EPA assesses paint-stripping chemical; says pregnant workers may be at risk
Washington – The Environmental Protection Agency has determined that high exposure to a chemical used to remove paint and coatings can present risks to pregnant women and women of childbearing age.
EPA evaluated health risks to workers, consumers and residents of homes and offices where N-Methylpyrrolidone (also known as NMP) is used in paint and coating removal products, and the agency released its final risk assessment on March 23.
Paint-stripping products present “some of the highest exposures” for NMP, which also is used in engineering plastics coating, agricultural chemicals, electronic cleaning, industrial/domestic cleaning and petrochemical processing, according to the agency.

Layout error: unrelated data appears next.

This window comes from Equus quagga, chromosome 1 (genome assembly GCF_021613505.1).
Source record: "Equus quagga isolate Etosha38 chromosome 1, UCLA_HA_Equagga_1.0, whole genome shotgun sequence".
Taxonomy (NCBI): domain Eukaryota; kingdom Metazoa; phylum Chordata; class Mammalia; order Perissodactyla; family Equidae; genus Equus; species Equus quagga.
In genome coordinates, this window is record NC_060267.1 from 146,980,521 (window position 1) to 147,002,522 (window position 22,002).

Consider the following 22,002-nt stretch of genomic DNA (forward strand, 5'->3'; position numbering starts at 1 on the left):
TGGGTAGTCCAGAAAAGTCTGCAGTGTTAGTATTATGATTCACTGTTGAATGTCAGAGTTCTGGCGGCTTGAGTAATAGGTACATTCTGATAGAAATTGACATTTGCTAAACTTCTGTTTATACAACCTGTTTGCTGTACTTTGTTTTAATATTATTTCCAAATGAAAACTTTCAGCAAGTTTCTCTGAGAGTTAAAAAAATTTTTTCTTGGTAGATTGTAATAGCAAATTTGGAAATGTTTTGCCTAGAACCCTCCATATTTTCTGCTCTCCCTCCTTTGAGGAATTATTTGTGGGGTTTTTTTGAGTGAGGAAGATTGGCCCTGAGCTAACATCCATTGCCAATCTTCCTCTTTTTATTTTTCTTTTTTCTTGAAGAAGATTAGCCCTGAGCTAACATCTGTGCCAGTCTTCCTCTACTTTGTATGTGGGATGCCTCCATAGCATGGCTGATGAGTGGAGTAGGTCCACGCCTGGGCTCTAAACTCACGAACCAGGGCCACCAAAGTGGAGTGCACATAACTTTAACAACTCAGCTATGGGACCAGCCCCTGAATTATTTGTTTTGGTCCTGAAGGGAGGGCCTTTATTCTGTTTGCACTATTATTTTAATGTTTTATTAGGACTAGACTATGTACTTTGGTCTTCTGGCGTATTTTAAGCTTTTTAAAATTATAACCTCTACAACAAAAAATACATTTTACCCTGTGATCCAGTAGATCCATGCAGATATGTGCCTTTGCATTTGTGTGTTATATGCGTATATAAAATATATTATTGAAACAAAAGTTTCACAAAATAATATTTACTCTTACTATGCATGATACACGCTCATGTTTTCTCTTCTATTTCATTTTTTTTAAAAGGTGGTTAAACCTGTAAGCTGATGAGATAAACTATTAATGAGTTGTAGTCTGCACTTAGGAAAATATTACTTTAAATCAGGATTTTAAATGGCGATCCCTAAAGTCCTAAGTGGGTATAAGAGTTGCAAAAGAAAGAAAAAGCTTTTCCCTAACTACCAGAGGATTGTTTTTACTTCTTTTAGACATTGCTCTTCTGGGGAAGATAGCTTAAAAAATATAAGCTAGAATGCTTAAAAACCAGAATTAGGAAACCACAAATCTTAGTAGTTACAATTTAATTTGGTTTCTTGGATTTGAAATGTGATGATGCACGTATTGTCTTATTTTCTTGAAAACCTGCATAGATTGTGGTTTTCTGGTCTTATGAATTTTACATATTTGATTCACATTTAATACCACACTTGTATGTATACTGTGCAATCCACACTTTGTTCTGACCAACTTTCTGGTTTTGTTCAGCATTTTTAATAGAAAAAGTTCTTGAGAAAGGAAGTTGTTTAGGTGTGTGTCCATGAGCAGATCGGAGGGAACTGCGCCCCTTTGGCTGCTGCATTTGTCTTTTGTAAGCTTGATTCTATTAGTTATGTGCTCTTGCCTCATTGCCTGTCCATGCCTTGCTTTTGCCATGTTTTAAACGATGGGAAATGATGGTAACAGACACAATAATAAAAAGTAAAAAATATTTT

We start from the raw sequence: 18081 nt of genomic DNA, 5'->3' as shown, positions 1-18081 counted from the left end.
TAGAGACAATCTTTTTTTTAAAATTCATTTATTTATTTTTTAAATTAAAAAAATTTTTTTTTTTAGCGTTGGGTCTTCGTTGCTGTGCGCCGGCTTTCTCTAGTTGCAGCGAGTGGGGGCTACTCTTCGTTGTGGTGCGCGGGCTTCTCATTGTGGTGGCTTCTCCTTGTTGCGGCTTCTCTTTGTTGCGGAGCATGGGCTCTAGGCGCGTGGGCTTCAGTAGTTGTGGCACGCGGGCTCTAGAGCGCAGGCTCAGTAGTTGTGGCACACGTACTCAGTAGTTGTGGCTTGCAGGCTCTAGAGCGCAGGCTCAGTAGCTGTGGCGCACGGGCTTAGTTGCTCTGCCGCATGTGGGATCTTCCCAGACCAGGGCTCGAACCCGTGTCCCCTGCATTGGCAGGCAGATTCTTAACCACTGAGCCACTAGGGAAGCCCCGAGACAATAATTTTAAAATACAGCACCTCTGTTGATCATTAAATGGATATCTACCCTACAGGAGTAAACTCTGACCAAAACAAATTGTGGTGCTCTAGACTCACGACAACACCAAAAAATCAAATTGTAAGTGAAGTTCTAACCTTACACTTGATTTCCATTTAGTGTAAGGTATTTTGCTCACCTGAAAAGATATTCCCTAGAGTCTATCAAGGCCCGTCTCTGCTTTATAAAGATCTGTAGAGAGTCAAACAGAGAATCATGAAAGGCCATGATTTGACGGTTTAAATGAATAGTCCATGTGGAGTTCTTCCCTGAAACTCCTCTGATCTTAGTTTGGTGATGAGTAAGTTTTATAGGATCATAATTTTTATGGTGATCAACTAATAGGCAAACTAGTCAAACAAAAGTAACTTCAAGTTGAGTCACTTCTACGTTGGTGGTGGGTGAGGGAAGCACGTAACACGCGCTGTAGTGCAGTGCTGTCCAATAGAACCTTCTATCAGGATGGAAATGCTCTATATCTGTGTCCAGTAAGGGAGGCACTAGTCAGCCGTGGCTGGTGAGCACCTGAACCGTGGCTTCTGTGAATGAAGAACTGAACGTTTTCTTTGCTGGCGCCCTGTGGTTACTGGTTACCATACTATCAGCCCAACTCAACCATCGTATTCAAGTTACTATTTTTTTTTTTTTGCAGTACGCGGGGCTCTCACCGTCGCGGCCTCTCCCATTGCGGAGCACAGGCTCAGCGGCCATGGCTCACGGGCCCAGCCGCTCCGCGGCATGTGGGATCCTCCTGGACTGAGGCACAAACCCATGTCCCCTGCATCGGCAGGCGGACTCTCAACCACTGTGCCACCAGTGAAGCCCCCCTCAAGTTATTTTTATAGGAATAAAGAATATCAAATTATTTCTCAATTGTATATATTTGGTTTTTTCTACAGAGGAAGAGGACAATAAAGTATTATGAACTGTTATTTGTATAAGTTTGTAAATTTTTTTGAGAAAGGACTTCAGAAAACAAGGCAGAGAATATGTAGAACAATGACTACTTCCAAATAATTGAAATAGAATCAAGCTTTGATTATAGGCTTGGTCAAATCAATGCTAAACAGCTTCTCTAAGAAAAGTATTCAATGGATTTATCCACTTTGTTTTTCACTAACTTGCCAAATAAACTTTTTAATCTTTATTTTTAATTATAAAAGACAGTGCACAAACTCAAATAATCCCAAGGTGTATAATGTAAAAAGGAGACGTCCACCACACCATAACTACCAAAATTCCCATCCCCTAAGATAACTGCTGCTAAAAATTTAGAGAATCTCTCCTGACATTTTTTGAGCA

Women of childbearing age can reduce their risk by wearing certain types of chemical-resistant gloves when using NMP for less than four hours per day. However, gloves and respirators do not reduce the risk when using the chemical for more than four hours per day or repeatedly over several days.
Users of paint and coating removal products should adhere to the manufacturer’s directions, EPA states, and the products should be used outdoors. If using the products indoors, ventilate the area and wear NMP-resistant gloves.
The agency is considering possible voluntary and regulatory actions.